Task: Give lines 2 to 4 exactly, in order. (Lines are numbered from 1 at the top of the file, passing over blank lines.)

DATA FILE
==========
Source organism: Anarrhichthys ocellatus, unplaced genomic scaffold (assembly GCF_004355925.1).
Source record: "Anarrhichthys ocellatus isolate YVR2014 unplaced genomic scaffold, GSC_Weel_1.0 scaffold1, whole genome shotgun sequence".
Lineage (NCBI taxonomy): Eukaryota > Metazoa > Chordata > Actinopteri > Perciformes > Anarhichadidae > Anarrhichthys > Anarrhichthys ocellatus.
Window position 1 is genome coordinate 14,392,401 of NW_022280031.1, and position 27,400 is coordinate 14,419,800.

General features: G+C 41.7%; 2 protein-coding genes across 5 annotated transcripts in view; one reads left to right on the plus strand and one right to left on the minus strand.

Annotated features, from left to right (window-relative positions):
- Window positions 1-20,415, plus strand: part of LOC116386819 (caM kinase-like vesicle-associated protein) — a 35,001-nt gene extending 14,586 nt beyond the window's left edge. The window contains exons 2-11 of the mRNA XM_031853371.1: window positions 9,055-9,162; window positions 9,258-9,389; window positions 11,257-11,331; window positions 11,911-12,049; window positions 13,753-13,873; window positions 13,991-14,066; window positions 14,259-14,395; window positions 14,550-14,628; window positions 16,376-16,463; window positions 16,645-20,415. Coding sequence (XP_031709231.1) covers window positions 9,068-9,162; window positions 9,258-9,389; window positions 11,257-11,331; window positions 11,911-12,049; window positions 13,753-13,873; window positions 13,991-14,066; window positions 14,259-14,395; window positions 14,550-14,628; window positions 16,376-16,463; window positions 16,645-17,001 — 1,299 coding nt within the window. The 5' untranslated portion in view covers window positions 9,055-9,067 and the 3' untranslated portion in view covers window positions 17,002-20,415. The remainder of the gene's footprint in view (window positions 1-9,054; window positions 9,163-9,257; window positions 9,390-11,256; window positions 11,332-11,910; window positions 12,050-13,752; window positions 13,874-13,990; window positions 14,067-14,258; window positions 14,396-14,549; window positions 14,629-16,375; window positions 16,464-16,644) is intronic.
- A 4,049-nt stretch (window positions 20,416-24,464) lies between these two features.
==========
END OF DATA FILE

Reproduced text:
Source record: "Anarrhichthys ocellatus isolate YVR2014 unplaced genomic scaffold, GSC_Weel_1.0 scaffold1, whole genome shotgun sequence".
Lineage (NCBI taxonomy): Eukaryota > Metazoa > Chordata > Actinopteri > Perciformes > Anarhichadidae > Anarrhichthys > Anarrhichthys ocellatus.
Window position 1 is genome coordinate 14,392,401 of NW_022280031.1, and position 27,400 is coordinate 14,419,800.